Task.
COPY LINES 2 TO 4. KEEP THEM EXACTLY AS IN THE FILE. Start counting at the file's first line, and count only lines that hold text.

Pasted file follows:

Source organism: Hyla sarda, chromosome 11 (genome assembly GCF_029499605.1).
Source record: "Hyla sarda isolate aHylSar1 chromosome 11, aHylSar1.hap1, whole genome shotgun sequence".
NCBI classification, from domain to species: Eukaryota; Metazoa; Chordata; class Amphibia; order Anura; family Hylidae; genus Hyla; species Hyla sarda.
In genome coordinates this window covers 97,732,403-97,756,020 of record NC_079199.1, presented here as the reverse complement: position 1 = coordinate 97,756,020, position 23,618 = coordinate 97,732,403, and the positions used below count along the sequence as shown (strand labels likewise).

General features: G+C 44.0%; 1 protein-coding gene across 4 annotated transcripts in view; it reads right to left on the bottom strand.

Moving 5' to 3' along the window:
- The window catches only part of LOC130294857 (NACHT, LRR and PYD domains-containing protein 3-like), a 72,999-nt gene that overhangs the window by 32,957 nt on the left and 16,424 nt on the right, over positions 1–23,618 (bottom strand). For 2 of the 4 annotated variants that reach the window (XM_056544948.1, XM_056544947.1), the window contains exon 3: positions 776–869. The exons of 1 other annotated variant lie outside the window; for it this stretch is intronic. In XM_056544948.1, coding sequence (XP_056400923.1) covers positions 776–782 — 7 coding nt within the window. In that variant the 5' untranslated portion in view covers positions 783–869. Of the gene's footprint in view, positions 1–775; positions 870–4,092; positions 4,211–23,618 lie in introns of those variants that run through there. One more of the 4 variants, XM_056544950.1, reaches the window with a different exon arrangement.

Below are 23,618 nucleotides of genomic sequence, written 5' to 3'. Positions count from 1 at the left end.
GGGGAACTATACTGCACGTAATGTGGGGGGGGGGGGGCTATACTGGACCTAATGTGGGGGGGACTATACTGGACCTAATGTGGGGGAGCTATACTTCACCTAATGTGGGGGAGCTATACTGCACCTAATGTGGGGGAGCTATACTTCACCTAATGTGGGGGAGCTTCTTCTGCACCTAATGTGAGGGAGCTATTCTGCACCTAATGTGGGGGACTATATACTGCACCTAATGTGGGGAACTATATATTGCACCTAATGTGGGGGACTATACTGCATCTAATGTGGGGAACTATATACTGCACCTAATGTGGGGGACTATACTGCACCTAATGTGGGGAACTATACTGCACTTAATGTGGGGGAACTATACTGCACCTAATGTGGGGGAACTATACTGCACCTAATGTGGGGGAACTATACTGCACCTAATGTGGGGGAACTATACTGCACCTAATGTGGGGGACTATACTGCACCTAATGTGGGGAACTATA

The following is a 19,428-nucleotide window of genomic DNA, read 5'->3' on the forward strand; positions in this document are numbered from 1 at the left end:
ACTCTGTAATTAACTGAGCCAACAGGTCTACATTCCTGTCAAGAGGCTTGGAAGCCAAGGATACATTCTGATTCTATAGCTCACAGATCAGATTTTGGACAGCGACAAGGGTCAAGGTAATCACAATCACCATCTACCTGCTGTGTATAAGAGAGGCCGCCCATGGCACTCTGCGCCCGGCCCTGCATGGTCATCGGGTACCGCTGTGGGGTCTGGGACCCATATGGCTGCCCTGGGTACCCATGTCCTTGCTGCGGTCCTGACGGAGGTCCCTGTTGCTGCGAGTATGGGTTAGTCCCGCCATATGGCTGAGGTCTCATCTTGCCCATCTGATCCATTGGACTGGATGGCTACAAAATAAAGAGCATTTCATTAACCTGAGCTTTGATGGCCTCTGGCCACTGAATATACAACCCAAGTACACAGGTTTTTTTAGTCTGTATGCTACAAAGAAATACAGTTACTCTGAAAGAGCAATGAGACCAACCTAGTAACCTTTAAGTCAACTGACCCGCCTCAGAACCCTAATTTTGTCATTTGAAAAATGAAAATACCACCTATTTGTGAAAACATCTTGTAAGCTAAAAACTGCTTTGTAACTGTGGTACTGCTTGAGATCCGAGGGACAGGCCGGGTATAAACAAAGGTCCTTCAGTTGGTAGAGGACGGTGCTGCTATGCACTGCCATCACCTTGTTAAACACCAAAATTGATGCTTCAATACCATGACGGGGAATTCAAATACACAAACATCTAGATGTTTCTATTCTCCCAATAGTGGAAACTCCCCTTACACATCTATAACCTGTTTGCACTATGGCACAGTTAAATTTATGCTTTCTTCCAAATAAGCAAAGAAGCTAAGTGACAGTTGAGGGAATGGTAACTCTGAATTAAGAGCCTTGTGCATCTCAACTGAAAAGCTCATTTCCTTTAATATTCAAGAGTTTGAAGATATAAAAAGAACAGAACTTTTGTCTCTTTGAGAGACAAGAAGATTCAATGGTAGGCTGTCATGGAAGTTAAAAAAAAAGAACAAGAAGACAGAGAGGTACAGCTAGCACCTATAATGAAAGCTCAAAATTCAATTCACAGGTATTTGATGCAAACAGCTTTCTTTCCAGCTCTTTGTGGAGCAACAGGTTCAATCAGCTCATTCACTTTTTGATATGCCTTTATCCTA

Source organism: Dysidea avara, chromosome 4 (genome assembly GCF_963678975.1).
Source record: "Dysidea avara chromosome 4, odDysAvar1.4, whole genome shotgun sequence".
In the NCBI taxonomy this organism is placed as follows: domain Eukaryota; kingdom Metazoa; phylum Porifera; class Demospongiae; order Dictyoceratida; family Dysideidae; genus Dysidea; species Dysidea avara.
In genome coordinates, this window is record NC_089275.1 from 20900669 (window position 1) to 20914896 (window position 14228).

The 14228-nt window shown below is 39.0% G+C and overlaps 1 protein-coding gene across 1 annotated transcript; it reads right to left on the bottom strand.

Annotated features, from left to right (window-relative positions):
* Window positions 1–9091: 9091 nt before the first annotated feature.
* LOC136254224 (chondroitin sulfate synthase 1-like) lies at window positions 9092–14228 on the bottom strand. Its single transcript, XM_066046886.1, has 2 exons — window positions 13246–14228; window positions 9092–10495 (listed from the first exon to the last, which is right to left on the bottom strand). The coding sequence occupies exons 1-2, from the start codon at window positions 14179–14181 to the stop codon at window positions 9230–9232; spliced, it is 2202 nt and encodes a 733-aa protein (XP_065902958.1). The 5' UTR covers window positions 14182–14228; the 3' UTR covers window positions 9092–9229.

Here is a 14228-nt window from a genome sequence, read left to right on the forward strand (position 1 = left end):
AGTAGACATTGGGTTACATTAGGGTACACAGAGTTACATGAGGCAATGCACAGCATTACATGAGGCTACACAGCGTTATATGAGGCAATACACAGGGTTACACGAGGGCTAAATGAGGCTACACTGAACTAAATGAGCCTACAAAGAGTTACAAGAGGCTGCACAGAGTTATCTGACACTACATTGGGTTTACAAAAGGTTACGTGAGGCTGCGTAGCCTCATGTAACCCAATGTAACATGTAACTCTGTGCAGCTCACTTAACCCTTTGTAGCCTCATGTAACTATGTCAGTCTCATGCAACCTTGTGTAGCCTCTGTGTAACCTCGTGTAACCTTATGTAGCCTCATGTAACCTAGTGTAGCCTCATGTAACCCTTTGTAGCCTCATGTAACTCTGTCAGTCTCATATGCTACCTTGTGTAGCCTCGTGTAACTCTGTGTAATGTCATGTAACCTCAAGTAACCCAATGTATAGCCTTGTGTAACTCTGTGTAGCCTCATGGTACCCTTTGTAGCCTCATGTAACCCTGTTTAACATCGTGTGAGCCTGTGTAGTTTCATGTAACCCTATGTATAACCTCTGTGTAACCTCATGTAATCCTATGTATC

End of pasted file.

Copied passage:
Source record: "Hyla sarda isolate aHylSar1 chromosome 11, aHylSar1.hap1, whole genome shotgun sequence".
NCBI classification, from domain to species: Eukaryota; Metazoa; Chordata; class Amphibia; order Anura; family Hylidae; genus Hyla; species Hyla sarda.
In genome coordinates this window covers 97,732,403-97,756,020 of record NC_079199.1, presented here as the reverse complement: position 1 = coordinate 97,756,020, position 23,618 = coordinate 97,732,403, and the positions used below count along the sequence as shown (strand labels likewise).